This past Saturday I celebrated Ostara with my local “open” group. We have a history of letting various covens, circles, and individuals present our rituals, so what we do is almost always different from sabbat to sabbat. This time around we had a collection of artists and school-teachers in charge of things and they put together a very “youth oriented” Ostara, so we had art projects, story-time, and a Beatles sing-a-long. All in all, it was a good time. It certainly wasn’t the most spiritual thing I’ve ever attended, but the energy good and I think nearly everyone had a good time.
During a part of the ritual the circle was treated to a story about the origin of the Easter Egg. It wasn’t a story grounded in traditional mythology, but it did involve a lot of familiar characters, most notably Pan and Persephone. At the start of the story “Rabbit” asks Pan what she should get Persephone for her annual “back to Earth” party. The story moves on from there to Rabbit decorating eggs, but I couldn’t get by the syrupy sweet portrayal of Pan. I kept wondering to myself, “shouldn’t Pan be humping Rabbit by now?” Trust me, I know there’s more to Pan than humping nymphs, people, sheep, and rabbits, but it was just so odd to see him all innocent and sweet in a children’s tale.
Forty-eight hours later I’m still processing “happy Pan,” and coming to the conclusion that I probably shouldn’t have been perplexed by it. I believe that the gods are constantly evolving, changing, and adapting to modern circumstances. That doesn’t mean Pan is out there chatting on a cell-phone and using Adult Friend Finder to set-up dates, but it does mean we shouldn’t be beholden to just one interpretation of deity. I think we’ve all been smacked over the head enough when it comes to Jesus and Paganism, but to tell someone they can’t worship the Nazarene because it fails to fit into a Pagan worldview means that you aren’t letting that deity form progress and grow.
I’m a British Traditional Witch, and I practice Wicca. In that circle I tend to call upon deities like Pan, Dionysus, Aphrodite, and Ariadne. No one ever tells me that I’m misappropriating those deities, even though in Ancient Greece they weren’t worshipped in a Wiccan structure. (For many of us) the worship of those deities has progressed because we’ve allowed them to be introduced into new forms of worship and ritual structure. Worship of Dionysus is probably not as robust in 2013 as it was in the year 13, but it’s here, and it’s growing, and it’s adapting. If you are going to call out the worship of one particular deity, you pretty much have to call out the worship of every deity, because we are all worshipping those deities in ways that would have been foreign to their devotees two thousand years ago. Even Reconstructionists will usually admit that they aren’t doing things exactly like the ancients did in antiquity, and for good reason. Cultures change and grow, and deities that want to be worshipped long term have usually had to change alongside those cultures to stay relavent.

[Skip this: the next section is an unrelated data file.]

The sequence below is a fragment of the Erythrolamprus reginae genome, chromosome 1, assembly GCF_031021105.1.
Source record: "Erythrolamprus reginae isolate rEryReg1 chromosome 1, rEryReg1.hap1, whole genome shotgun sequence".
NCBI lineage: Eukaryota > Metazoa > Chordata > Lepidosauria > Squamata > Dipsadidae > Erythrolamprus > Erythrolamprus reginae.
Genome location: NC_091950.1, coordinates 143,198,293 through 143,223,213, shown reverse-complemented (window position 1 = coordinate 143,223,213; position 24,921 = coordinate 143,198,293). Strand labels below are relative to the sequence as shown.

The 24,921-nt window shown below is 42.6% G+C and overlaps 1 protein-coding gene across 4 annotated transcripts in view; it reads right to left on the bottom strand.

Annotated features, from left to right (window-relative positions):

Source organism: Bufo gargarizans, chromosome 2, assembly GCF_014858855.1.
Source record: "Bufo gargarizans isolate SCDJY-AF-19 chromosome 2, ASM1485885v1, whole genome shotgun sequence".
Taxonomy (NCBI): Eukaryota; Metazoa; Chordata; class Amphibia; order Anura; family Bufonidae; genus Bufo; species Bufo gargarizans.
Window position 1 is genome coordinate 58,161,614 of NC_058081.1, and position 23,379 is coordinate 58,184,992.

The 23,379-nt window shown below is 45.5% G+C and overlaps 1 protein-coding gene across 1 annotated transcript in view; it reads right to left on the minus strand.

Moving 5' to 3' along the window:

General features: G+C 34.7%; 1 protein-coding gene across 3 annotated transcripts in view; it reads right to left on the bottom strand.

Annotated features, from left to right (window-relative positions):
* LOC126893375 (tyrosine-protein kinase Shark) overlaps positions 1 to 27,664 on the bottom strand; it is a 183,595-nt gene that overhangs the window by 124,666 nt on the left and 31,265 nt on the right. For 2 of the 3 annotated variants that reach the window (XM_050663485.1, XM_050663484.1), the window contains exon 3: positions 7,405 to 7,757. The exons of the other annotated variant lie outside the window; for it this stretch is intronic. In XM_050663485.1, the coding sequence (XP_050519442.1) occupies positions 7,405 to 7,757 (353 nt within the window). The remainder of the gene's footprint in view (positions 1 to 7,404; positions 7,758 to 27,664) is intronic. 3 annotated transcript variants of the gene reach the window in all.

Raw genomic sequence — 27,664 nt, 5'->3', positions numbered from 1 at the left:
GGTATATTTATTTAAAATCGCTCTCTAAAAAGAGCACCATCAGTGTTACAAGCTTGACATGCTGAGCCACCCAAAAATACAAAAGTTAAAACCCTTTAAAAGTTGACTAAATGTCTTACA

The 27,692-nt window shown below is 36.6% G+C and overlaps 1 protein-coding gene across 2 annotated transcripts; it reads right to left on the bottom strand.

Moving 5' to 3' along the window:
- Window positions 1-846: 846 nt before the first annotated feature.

Pan and Dionysus are two of my favorite male deities, and are both good examples of how deity changes over the millennia. As much as I love Pan*, he was also portrayed as a rapist in a lot of ancient myths, and certainly wasn’t always a figure that you’d want to emulate. In the early 19th Century that image of Pan began to change; when I’m speaking about the history of Pan in public I sometimes refer to this as “smoothing off the rough edges.” Instead of simply chasing nymphs and trying to have his way with them, the god was reborn as a symbol of the eternal countryside, a bridge to wild places less travelled in the Modern Era. It was that softening of the god that led to Pan rescuing a baby otter in The Wind in the Willows (read the chapter Piper at the Gates of Dawn), or helping “Rabbit” honor Persephone at Ostara.
I don’t think most of us realize it, but worshipping ancient gods in a modern ritual setting (like the ritual structures in Wicca, many forms of Druidry, etc) either changes the gods or shows that the gods have changed for us (I think it’s probably a little bit of both). My perception of Dionysus would be different if I was worshipping him at a traditional temple with an amphitheater tacked onto the back of it; he’d still feel familiar (and I’d probably still call him “Big D”) but it wouldn’t be quite the same as the rites in
my wife’s dance room the Temple Room at my house. The simple act of calling deities from two different, and un-overlapping, pantheons is a shift in energy that probably wouldn’t have occurred 2,500 yeas ago.
With all my heart I believe it’s important to know how the gods were worshipped two and three thousands years ago. If you want to understand a particular deity you have to know every side of that deity, and that includes the rough edges. The disciplines of history, anthropology, and archeology suggest that deity is never a truly completed picture, that new colors, textures, and perspectives are constantly being added. The Pan of the Arcadians was not quite the same Pan of the Athenians, and the Pan of Raise the Horns is probably different from both versions. I’m not the same person I was twenty years ago, but a small part of that person certainly lives inside of me. I think the gods are the same way, just substitute two thousand for twenty.
*I write about Pan more than other deities because “it’s what I know.” Besides, this blog is called Raise the Horns, not Ode to the Eternal Sun.